Northcote (1746–1831) has been remembered primarily as a memoirist, a writer on art and artists, and a conversationalist whose strong opinions on diverse topics were often repeated in print. A pupil of Sir Joshua Reynolds, the first president of the Royal Academy, Northcote enjoyed a popular reputation in his time for painting portraits of historical subjects, scenes from Shakespeare’s plays, and animals. This subsequently was overshadowed by his prominence as a source of information on his contemporaries. This exhibition, drawn exclusively from the rich holdings of the Yale Center for British Art, will redress that imbalance by presenting an array of Northcote’s art: paintings, drawings, prints, and, at its center, a practically unknown manuscript for Northcote’s One Hundred Fables, Original and Selected (1828).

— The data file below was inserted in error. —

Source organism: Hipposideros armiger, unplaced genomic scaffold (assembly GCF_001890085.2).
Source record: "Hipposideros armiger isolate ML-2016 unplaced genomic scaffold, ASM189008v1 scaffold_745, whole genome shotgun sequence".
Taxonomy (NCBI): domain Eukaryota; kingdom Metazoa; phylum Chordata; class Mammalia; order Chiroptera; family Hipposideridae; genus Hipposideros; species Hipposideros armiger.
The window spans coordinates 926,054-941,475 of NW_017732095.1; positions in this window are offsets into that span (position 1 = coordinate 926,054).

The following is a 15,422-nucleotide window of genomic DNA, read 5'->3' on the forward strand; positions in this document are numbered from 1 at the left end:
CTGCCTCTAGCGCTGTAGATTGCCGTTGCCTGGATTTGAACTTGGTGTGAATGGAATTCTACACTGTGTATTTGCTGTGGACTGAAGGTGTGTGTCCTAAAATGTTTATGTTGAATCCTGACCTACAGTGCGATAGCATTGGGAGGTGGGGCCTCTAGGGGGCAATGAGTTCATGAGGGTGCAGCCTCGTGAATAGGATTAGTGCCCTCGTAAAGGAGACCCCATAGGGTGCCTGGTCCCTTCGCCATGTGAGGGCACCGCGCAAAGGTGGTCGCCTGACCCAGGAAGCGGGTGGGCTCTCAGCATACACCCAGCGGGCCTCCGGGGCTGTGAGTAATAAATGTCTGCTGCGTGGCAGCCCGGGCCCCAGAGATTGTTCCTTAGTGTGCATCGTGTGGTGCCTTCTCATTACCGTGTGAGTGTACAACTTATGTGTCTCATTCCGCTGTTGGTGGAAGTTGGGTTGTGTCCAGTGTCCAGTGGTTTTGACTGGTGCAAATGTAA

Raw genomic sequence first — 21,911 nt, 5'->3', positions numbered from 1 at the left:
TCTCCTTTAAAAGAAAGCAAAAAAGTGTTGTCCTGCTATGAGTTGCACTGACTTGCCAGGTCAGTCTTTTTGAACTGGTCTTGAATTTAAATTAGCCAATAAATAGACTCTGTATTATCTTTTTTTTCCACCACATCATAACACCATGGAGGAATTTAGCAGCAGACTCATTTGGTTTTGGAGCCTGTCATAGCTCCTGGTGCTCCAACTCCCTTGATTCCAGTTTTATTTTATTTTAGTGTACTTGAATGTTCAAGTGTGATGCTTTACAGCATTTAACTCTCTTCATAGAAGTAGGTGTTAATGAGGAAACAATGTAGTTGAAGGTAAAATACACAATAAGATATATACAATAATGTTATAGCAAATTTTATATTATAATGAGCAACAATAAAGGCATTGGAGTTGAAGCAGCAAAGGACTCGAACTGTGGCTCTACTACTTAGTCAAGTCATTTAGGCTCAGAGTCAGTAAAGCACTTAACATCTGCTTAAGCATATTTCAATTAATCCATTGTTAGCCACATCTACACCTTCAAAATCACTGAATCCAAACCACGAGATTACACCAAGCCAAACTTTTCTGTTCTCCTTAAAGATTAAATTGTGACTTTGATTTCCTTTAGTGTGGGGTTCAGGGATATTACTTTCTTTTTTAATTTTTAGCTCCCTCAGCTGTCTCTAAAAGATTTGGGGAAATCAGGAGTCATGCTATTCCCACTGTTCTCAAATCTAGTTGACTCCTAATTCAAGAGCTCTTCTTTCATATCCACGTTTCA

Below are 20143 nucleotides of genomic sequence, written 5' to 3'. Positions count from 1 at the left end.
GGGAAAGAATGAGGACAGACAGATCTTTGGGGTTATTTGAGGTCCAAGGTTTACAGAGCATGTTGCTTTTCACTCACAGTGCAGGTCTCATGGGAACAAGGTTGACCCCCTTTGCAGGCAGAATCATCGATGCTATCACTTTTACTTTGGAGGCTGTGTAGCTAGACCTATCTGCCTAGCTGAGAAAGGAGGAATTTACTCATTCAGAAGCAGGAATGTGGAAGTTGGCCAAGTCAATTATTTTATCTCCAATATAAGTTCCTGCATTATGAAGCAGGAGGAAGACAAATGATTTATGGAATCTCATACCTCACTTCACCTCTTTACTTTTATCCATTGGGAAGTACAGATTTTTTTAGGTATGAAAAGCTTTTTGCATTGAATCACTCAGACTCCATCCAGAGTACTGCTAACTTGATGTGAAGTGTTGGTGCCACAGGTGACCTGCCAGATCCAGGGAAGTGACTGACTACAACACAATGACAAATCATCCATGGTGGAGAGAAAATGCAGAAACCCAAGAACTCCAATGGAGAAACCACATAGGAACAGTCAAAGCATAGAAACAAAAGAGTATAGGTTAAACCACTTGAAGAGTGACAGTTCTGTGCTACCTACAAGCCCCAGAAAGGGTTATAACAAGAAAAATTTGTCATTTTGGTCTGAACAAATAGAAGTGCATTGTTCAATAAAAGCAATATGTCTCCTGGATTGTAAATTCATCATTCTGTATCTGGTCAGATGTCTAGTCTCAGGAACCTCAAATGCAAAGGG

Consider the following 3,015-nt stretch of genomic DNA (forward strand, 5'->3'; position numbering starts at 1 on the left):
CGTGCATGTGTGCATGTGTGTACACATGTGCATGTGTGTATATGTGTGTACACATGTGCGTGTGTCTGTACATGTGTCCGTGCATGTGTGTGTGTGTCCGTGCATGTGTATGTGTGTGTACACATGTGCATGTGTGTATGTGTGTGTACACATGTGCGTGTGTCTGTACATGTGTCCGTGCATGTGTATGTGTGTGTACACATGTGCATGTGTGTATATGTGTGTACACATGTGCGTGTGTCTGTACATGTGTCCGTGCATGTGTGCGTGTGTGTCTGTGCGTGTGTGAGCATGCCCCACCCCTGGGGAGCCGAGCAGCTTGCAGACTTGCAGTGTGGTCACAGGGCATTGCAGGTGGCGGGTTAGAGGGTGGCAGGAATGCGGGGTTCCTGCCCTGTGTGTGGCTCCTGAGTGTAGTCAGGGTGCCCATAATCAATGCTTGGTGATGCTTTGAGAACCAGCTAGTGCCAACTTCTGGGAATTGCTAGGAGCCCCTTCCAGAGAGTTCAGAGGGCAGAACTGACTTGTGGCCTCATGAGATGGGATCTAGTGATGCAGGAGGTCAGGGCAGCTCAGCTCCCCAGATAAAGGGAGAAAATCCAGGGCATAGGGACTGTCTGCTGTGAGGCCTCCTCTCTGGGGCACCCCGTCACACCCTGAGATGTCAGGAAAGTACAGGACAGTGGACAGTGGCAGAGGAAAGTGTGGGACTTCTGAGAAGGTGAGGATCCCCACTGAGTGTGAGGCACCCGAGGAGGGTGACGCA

Northcote wrote and illustrated these fables for adults during the last twenty years of his life. They convey moral lessons, often with themes comparing the similarities of humans to animals. Using techniques well ahead of his time, Northcote created collaged illustrations for the Fables by cutting humans, other animals, and background details from his collection of historical engravings, then reassembling them into chimerical scenes. This exhibition will explore the translation of Northcote’s highly original designs from collages to their ultimate form as wood engravings for two series of Fables, the first published in 1828, the second, posthumously, in 1833. The wood engravings provided simplified, but highly popular, interpretations of the original fables for mass production and consumption. Picture Talking will consider the questions of originality versus pastiche and image versus text through careful consideration of Northcote’s art. It will argue that in his earlier work as a history painter and print designer, Northcote worked through the process of borrowing and collage. Thus, the fables represent a culmination of his career.